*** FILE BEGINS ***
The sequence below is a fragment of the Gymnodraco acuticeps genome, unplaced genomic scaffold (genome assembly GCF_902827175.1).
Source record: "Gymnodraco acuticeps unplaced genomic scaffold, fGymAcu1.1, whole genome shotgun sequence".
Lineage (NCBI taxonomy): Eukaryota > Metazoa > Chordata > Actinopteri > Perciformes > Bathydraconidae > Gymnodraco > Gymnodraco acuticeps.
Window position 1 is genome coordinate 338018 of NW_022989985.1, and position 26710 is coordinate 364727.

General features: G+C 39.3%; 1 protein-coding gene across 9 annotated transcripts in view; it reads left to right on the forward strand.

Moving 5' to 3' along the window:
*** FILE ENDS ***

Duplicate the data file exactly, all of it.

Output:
The sequence below is a fragment of the Gymnodraco acuticeps genome, unplaced genomic scaffold (genome assembly GCF_902827175.1).
Source record: "Gymnodraco acuticeps unplaced genomic scaffold, fGymAcu1.1, whole genome shotgun sequence".
Lineage (NCBI taxonomy): Eukaryota > Metazoa > Chordata > Actinopteri > Perciformes > Bathydraconidae > Gymnodraco > Gymnodraco acuticeps.
Window position 1 is genome coordinate 338018 of NW_022989985.1, and position 26710 is coordinate 364727.

General features: G+C 39.3%; 1 protein-coding gene across 9 annotated transcripts in view; it reads left to right on the forward strand.

Moving 5' to 3' along the window: